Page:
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I've been trying to perform Grover's algorithm on entangled states, e.g. $|00\rangle + |11\rangle$. However, the algorithm apparently doesn't seem to amplify the amplitude of the state $|11\rangle$ which I have marked. Instead it only applies a net effect of a phase flip, despite applying both oracle and diffusion operator. Is Grover search only applicable to uniform, "pure" states?

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    $\begingroup$ A pure state is any state that can be written in vector form. Hence, the state $|\psi \rangle = |00\rangle + |11 \rangle$ is a pure state, but it is an entangled stated. Whereas the state $|\phi \rangle = |00\rangle + |01\rangle + |10\rangle + |11 \rangle $ is also a pure stat, but it is not an entangled state. It is rather a uniform superposition state. How did you implement the Grover diffuser operator for this state $|\psi \rangle$? Make sure that you implement this diffuser operator, $2|\psi \rangle \langle \psi | - I $, correctly. $\endgroup$ – KAJ226 Nov 8 '20 at 1:33
  • $\begingroup$ *modulo normalizing factors $\endgroup$ – Mark S Nov 8 '20 at 3:42
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The problem is that you have only two states in your database. So when you mark state $|00\rangle$ its amplitude is $-1$ while the other state has amplitued $1$ (note that I ignore normalization constants). Hence an average of amplitudes is zero. When you flip the amplitudes around the zero average, the amplitudes still have absoute value $1$. As a result, you cannot increase a probability of the marked state.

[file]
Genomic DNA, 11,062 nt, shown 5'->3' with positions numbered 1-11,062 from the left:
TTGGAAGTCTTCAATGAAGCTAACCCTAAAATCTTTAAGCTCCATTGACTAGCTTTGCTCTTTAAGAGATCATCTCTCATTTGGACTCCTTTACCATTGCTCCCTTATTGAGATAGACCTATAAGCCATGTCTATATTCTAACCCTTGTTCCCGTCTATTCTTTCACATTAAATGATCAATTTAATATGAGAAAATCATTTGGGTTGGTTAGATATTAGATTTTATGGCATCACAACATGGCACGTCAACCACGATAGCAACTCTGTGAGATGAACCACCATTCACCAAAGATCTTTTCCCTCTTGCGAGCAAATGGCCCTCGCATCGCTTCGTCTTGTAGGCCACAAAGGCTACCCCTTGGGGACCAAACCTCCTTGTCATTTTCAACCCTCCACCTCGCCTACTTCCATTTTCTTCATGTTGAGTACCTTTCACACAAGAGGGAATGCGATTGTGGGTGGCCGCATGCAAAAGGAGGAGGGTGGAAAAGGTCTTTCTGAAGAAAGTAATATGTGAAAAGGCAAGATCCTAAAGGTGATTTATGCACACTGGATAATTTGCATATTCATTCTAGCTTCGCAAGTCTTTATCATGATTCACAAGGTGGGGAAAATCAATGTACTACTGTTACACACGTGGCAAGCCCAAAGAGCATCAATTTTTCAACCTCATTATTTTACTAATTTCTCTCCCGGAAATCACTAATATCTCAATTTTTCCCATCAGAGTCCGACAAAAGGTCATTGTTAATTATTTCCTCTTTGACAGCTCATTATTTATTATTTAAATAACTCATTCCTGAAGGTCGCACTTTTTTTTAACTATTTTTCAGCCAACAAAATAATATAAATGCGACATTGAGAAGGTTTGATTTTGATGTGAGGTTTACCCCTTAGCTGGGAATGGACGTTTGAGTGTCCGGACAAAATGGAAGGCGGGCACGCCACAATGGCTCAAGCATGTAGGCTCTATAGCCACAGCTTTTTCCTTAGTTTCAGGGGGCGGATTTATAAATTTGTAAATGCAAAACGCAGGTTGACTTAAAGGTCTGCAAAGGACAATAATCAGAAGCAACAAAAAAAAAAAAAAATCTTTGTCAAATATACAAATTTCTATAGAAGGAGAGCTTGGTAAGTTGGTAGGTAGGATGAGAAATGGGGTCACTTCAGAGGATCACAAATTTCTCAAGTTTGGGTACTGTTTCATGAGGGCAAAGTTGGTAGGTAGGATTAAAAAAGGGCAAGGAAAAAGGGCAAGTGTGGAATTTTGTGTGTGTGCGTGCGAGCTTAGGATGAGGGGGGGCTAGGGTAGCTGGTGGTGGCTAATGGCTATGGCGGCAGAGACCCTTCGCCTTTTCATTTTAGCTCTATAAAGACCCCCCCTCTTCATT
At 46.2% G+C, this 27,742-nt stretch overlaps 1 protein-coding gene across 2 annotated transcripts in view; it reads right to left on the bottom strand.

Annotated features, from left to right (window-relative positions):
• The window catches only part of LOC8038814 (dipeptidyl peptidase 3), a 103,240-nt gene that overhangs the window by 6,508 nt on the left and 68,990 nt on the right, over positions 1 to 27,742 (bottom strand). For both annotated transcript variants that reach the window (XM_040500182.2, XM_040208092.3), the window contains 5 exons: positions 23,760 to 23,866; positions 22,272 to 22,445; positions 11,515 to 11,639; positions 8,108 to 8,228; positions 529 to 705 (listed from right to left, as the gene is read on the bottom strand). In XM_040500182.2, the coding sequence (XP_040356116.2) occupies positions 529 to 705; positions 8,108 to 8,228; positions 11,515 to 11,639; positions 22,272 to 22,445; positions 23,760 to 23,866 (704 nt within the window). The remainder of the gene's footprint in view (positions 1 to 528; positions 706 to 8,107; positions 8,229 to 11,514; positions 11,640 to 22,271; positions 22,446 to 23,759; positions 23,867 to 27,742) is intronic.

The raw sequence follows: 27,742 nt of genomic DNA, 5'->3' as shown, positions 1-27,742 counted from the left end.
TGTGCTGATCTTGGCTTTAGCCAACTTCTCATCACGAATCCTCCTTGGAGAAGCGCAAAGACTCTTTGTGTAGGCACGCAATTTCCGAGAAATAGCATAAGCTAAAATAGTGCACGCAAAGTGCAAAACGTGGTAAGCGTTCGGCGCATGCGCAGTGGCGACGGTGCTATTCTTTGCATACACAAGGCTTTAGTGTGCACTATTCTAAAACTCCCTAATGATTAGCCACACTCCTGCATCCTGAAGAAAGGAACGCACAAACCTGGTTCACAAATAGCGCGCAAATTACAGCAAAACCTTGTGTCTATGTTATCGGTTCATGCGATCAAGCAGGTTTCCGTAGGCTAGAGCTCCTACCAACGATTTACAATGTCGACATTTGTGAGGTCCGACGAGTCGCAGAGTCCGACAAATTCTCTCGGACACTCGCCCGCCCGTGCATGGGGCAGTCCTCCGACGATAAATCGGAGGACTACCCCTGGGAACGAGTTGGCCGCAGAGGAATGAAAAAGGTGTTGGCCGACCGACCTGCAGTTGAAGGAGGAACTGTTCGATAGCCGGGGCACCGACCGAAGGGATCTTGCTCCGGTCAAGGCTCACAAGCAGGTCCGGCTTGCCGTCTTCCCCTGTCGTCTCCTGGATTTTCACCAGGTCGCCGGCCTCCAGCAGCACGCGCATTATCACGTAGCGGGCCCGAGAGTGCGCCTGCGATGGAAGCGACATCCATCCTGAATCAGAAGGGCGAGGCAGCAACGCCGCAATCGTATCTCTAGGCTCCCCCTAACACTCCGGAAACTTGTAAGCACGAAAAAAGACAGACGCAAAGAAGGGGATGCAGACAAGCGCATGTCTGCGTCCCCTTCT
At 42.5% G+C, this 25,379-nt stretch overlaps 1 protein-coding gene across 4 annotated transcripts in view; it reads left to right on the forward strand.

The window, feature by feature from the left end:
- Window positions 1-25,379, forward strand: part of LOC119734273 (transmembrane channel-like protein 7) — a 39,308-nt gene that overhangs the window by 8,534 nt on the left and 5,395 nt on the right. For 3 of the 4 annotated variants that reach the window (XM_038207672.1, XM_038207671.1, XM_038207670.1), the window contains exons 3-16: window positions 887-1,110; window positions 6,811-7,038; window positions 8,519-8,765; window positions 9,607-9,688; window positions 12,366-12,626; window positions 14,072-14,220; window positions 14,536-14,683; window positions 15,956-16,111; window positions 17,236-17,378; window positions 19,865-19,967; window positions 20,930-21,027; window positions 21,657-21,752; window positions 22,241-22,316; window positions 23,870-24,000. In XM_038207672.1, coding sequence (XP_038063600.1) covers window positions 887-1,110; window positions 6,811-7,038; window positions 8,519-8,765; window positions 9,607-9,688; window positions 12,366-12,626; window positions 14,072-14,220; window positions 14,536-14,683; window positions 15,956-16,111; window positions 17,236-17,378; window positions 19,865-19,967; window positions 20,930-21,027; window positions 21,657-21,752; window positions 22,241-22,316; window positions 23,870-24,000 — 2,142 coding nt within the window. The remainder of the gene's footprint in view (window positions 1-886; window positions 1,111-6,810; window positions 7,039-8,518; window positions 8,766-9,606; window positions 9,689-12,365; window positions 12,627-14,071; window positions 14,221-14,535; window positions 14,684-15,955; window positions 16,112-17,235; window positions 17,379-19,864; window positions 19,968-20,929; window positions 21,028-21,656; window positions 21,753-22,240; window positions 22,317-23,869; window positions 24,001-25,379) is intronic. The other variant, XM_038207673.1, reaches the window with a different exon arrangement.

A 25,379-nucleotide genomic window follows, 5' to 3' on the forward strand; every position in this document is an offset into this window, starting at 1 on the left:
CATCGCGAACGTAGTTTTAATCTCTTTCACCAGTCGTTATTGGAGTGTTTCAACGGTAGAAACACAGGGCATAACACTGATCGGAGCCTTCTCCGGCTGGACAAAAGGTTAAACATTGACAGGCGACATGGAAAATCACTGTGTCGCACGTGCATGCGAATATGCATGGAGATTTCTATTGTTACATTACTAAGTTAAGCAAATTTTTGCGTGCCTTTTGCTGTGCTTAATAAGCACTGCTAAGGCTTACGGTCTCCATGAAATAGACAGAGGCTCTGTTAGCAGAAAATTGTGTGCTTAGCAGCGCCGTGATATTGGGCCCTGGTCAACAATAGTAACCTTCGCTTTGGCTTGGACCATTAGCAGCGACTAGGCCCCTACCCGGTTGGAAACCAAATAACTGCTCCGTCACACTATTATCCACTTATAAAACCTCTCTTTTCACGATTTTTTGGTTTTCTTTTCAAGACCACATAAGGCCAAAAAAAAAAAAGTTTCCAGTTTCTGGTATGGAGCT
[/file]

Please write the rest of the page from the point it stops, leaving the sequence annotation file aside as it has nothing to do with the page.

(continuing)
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    $\begingroup$ Is there any way to solve this problem ? Is the solution simply adding stuff to the database ? $\endgroup$ – BrockenDuck Nov 8 '20 at 12:19
  • $\begingroup$ Say one has an arbitrary entangled state with many terms in the superposition. Is it assumed the algorithm would work then? What if the zero state is not available in this entangled form? E.g. $|1\rangle |2\rangle + |2\rangle |3\rangle + ... |n\rangle |n+1\rangle $. Here there is no zero state and is entangled. I tried implementing this but it only gives some amplitude increase, but also introduces other unwanted states that weren't there before into the state. $\endgroup$ – At2005 Nov 8 '20 at 17:05
  • $\begingroup$ @Jonathcraft: It seems so. But the two records database is rather trivial problem. You do not need Grover algorith. Just based on output of the oracle you can get the solution - 1 for a desired state, 0 for the second one. $\endgroup$ – Martin Vesely Nov 9 '20 at 11:16
  • $\begingroup$ @At2005: It does not depend on which states you have but on its count. As mentioned in my previous comment, two records databses is trivial example and I would not bother with Grover here. $\endgroup$ – Martin Vesely Nov 9 '20 at 11:17

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